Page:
Chess

November 19, 2014 | By | 1 Reply More

✭✭✭✩✩    Fast-moving piece

Pleasance Theatre: Tue 18 – Sat 22 Nov 2014

Notably well sung and rattling along at speed, EUSOG’s production of Chess, at the Pleasance all week, lacks assurance at times but is largely successful.

A success in its original West End incarnation, the musical has not had as distinguished a time since then as its pedigree – lyrics by Tim Rice, music by ABBA’s Benny Andersson and Bjorn Ulvaeus – might suggest.

Douglas Clark and Tadgh Cullen. Photo Oliver Buchanan

Douglas Clark and Tadgh Cullen. Photo Oliver Buchanan

In truth, it cannot be counted as any of their finest hours. The story features two chess champions – one American, one Soviet – and their rivalries and romantic entanglements, all played out against the background of the Cold War.

The main problem with the musical is that the plot is inadequate for its length, with the motivations of the characters practically non-existent. As a result, it can easily degenerate into shouting of undistinguished lyrics over unmemorable tunes.

Director Ethan Baird manages to avoid most of this by keeping the pace high throughout. Not everything succeeds, but the overall effect is slick and polished.

The problem of a chess match being a less than riveting visual spectacle is partly solved by having the actual matches played high up at the back of the stage where the audience cannot see what is going on, while the chorus dance around in front. However, this does not really come off; the chorus numbers throughout the show seem hampered by the stage appearing too crowded, and the routines are not as snappy as they might be.

strong and melodic

Similarly, the use of video screens is not entirely successful – the use of a camera to relay onstage action seems unnecessary, especially when the resultant picture is less than sharp. The pre-recorded inserts, meanwhile, are hampered by poor sound, unsteady accents and uncertain cues.

What cannot be criticised is the quality of most of the singing. Lydia Carrington as Florence, who is involved at different times with both the American and Soviet Grand Masters, has a strong and melodic voice. Her duet with Caroline Hickling (the Russian player’s wife Svetlana) on I Know Him So Well is undoubtedly the musical highlight – unsurprisingly, as it is the show’s one truly memorable song.

Esmée Cook, Giselle Yonace and Rachel Cram. Photo: Oliver Buchanan

Esmée Cook, Giselle Yonace and Rachel Cram. Photo: Oliver Buchanan

Carrington also has a couple of touching duets with Douglas Clark, who plays Anatoly, the Russian chess champion. Clark has an impressively smooth voice, but does not always yet seem to fully inhabit the role, appearing less than wholly comfortable on stage when he is not actually singing.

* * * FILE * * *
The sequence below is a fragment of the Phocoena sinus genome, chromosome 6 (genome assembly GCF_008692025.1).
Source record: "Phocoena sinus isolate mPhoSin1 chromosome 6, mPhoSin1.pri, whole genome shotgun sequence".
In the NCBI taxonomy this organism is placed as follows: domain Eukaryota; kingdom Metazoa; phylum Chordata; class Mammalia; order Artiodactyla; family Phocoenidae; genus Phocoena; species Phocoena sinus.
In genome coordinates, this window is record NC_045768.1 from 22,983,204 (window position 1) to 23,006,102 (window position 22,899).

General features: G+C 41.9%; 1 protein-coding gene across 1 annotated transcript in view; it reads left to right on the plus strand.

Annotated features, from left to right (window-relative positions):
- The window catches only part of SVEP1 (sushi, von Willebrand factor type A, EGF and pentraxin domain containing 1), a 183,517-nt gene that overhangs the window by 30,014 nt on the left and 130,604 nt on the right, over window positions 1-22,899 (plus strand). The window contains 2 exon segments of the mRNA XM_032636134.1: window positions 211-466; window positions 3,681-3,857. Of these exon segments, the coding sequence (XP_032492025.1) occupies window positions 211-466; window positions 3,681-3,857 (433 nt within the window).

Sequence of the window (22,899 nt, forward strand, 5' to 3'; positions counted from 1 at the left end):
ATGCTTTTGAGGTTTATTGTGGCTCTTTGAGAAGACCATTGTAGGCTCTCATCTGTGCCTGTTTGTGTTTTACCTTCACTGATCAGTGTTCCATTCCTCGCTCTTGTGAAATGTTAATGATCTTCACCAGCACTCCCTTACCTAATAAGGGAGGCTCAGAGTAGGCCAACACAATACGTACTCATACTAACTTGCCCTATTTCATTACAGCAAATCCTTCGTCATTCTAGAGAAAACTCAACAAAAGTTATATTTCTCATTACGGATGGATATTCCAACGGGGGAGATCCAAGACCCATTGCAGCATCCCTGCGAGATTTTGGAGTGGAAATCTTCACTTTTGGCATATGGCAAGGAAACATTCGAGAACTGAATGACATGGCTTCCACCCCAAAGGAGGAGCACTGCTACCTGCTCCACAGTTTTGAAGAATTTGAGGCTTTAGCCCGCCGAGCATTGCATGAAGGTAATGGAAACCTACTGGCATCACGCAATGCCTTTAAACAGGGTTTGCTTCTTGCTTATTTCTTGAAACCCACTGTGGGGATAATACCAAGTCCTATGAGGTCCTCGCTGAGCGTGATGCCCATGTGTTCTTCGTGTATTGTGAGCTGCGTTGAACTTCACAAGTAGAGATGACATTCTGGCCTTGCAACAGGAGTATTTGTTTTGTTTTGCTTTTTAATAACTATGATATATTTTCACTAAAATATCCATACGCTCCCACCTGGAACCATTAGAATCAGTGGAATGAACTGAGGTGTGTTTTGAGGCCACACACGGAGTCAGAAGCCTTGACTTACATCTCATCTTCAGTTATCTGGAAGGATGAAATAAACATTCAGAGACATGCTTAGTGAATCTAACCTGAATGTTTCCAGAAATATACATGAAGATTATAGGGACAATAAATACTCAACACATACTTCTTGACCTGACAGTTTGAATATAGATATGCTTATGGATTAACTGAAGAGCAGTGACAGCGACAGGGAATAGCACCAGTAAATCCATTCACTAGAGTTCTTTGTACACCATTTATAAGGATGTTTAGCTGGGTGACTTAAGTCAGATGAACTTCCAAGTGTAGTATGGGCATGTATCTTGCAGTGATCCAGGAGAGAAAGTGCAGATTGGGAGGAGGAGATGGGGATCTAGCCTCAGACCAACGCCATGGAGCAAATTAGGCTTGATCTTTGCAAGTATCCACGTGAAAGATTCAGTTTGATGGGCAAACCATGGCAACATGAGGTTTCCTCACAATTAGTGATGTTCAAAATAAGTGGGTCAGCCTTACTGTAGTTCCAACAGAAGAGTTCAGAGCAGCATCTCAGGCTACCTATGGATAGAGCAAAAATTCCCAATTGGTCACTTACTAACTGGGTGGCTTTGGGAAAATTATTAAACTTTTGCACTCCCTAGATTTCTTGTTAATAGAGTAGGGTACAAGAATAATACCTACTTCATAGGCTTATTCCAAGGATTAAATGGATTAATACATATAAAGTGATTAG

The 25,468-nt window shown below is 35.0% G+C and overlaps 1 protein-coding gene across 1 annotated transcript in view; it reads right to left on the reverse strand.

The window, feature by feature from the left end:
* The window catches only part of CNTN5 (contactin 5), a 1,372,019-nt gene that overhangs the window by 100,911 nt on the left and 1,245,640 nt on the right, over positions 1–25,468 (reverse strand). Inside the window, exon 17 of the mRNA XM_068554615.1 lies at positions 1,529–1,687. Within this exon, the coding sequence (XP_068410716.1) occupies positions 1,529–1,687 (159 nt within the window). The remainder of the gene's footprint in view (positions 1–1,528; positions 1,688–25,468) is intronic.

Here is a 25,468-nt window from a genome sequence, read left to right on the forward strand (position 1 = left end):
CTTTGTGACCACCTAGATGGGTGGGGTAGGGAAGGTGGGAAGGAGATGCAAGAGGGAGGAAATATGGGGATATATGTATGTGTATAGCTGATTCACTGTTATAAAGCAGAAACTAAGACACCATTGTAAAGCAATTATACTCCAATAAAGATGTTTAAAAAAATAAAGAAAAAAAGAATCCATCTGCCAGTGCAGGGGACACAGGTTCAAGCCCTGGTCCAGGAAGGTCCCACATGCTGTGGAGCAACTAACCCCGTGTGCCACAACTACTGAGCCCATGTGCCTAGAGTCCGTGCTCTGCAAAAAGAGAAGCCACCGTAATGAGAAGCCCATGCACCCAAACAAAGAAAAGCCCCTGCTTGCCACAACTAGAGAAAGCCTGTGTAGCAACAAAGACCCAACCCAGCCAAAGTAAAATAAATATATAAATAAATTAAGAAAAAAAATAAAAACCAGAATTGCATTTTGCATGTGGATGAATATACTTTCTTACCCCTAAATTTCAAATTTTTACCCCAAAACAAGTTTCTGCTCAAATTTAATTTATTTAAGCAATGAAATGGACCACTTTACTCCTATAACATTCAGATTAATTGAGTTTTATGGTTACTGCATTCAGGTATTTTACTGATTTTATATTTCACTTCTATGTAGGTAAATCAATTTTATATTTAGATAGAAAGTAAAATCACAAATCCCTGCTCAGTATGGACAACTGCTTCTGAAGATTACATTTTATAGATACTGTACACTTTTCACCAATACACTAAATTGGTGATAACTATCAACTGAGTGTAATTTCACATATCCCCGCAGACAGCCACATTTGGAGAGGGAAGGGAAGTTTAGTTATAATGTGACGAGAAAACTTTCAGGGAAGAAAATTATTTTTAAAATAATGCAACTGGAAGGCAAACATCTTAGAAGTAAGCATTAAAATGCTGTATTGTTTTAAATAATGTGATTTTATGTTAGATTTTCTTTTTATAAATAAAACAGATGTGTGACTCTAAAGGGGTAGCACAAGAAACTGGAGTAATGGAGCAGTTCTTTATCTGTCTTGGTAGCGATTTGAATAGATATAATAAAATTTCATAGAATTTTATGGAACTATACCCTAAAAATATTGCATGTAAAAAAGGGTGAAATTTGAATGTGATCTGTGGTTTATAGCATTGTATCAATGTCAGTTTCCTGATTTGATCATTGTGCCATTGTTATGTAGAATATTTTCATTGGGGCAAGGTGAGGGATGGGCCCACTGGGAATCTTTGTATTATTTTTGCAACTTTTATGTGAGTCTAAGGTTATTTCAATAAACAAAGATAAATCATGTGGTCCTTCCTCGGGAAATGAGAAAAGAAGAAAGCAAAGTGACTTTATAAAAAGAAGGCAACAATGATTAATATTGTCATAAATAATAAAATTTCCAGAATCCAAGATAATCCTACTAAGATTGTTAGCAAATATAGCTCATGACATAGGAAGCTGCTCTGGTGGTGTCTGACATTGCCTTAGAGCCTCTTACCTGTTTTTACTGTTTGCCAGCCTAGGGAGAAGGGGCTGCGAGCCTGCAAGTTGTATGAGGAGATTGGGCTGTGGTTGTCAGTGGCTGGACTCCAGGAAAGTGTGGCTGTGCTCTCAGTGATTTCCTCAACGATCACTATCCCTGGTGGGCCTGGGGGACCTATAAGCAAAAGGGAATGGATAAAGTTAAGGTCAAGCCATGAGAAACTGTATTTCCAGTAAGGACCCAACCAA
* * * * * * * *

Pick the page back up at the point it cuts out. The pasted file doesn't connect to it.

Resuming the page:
Tadgh Cullen, who plays the American enfant terrible Freddie, is obviously an exceptionally talented singer, but displays a tendency to push too hard and overdramatise when his more relaxed moments are far more impressive.

The two representatives of the respective intelligence agencies – Molokov (Steven Segaud) and Walter (Peter Green) are both performed with presence and panache. However, the way that the Soviet apparatchik is played for laughs, while his American counterpart is far more underplayed and weasely, has an oddly unbalancing effect.

The casting of the chess referee the Arbiter as female gives the steely Giselle Yonace a chance to shine, while having the unfortunate consequence of bringing the inadequacy of the show’s two female roles into even sharper relief – all they do is mooch around fatalistically after men, with Svetlana’s underdeveloped part barely qualifying as a character at all.

The largely sung-through nature of the show puts great demands on the musicians, and musical director Jay Cameron deserves praise for marshalling the huge onstage band through proceedings with unflagging gusto.

This reflects the amount of preparation that has gone into the whole production. While the second act in particular gets messy and histrionic at times, many of the individual performances are distinguished, and the overall effect is positive.

Running time 2 hours 30minutes including interval
Pleasance Theatre, Pleasance Courtyard, 60 Pleasance EH8 9TJ
Tue 18 – Sat 22 November 2014
Evenings at 7.30 pm, Matinee Sat 2.30 pm
More details at: http://eusogchess.blogspot.co.uk/
Tickets from: https://www.sparkseat.com/events/eusog-chess-the-musical

Francesca Knope, Ellie Millar, Nicolas Angelides, Nat Cutter, Alice Anning, Ari L'Heveder, Ewan McAdam, Dominic James Lewis, Jessica Hooppell, Rachel Cram, Thomas Ware, Sean Marinelli, Caoilainn Mcgarry, Charlotte Underwood Weber, Tim Pocock, Harry Macgregor, Esmee Cook and Ruth Eliza Brown in Eusog's 2014 production of Chess. Photo: Oliver Buchanan

Back: Ellie Millar, Nicolas Angelides, Alice Anning, Ewan McAdam, Jessica Hooppell, Thomas Ware, Caoilainn Mcgarry, Tim Pocock and Esmee Cook
Front: Francesca Knope, Nat Cutter, Ari L’Heveder, Dominic James Lewis, Rachel Cram, Sean Marinelli, Charlotte Underwood Weber, Harry Macgregor and Ruth Eliza Brown.
Photo: Oliver Buchanan

ENDS

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